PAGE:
Sellers remain confident in the residential housing market and appear resolved to focus on attracting what little buyer interest there is rather than on achieving the highest price, according to Realestate.co.nz.
In the site's latest Property Report, it shows that although sellers remain confident in the market, asking prices remained flat in June at $410,058 compared to the 4% drop seen between April and May, to $407,349, a drop which reflected a pragmatic reaction by sellers eager to "meet the market" in price terms.
"This would seem to indicate a resolve amongst sellers to focus on selling rather than any raised price expectation," the report said.
The current asking price expectation remains 4.4% below the peak of the market back in October 2007, which was $429,033.
Despite a lack of buyers, sellers also seemed motivated to continue listing properties in June, with a total of over 11,100 new homes coming onto the market last month, 5% down from the previous month but 16% up on June last year. Although figures are 5% down from May, Realestate.co.nz points out that when the expected winter slowdown is taken into account with a seasonally adjusted factor, there was actually a 5% increase from the previous month.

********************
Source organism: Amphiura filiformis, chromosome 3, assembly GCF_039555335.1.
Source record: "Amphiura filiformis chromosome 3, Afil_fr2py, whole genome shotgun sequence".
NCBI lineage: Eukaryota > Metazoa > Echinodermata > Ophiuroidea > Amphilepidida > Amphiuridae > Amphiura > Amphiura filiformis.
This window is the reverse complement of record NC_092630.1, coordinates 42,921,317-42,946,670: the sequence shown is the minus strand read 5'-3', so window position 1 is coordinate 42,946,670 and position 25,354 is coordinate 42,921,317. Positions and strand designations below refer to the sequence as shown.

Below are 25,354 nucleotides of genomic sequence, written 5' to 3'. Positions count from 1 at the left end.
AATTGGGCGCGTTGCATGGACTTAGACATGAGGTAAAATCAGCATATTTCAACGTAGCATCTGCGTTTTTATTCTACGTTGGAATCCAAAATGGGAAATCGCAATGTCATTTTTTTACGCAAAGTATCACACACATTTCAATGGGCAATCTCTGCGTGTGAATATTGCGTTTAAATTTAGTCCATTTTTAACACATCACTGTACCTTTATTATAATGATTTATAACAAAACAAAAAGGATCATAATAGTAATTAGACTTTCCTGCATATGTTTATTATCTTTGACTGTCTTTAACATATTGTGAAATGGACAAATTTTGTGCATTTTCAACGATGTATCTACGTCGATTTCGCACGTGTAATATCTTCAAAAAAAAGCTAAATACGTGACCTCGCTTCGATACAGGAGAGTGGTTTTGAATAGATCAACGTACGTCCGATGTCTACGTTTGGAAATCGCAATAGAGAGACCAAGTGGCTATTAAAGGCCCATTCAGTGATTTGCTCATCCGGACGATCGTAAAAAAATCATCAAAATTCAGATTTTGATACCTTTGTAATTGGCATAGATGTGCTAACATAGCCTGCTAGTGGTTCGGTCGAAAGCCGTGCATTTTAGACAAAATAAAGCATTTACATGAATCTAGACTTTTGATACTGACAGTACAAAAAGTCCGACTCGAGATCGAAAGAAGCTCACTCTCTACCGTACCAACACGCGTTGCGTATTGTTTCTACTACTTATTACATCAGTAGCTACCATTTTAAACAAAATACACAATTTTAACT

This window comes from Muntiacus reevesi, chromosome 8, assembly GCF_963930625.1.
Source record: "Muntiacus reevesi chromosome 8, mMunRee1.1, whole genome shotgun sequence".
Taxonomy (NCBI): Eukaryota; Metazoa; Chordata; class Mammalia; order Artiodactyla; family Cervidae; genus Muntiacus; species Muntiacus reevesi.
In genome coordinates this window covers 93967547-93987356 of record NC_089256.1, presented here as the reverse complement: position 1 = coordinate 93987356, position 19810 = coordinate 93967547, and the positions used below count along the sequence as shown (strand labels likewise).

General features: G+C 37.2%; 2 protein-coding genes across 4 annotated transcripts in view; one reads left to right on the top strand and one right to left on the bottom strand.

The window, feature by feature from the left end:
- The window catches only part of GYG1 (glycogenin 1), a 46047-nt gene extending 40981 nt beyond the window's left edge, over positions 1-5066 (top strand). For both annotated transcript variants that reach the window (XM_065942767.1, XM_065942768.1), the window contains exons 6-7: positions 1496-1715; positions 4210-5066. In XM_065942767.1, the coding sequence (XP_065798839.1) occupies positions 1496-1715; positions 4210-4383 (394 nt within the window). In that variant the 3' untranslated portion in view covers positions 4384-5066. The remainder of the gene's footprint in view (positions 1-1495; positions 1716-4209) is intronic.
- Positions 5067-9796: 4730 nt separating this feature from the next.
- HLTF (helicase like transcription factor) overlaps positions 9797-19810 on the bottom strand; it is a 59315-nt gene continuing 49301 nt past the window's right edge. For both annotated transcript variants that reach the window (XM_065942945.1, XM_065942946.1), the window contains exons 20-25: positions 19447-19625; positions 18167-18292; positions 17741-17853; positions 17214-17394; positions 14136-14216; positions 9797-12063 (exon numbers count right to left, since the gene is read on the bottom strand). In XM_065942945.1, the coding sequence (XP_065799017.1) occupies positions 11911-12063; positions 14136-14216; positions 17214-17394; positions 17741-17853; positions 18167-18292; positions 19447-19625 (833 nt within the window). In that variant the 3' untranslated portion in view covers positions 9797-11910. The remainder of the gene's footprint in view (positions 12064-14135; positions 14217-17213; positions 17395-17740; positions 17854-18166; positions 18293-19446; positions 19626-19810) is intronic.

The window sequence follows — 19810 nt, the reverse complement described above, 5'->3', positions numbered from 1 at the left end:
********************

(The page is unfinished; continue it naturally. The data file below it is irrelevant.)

Over the 12 months to June, a total of 145,920 new listings came onto the market, up 8% on the same 12 months to June 2009.
The level of unsold homes slipped marginally in June to 45.3 weeks, of 51,916 properties, although remains significantly above the same month last year when the total was 35 weeks.
Asking prices throughout the regions are coming under pressure, reflecting a quieter market, with 11 of the 19 regions reporting asking prices are 0.8% below the recent three month average.
The main metropolitan regions of Auckland, Wellington and Canterbury all showed an easing of asking prices, -1.7%, -0.4% and -1.3% respectively, while Queenstown Lakes showed a significant increase in asking price from $523,760 to $642,710 along with a 29% increase in new listings.
Source: Landlords.co.nzcomments powered by Disqus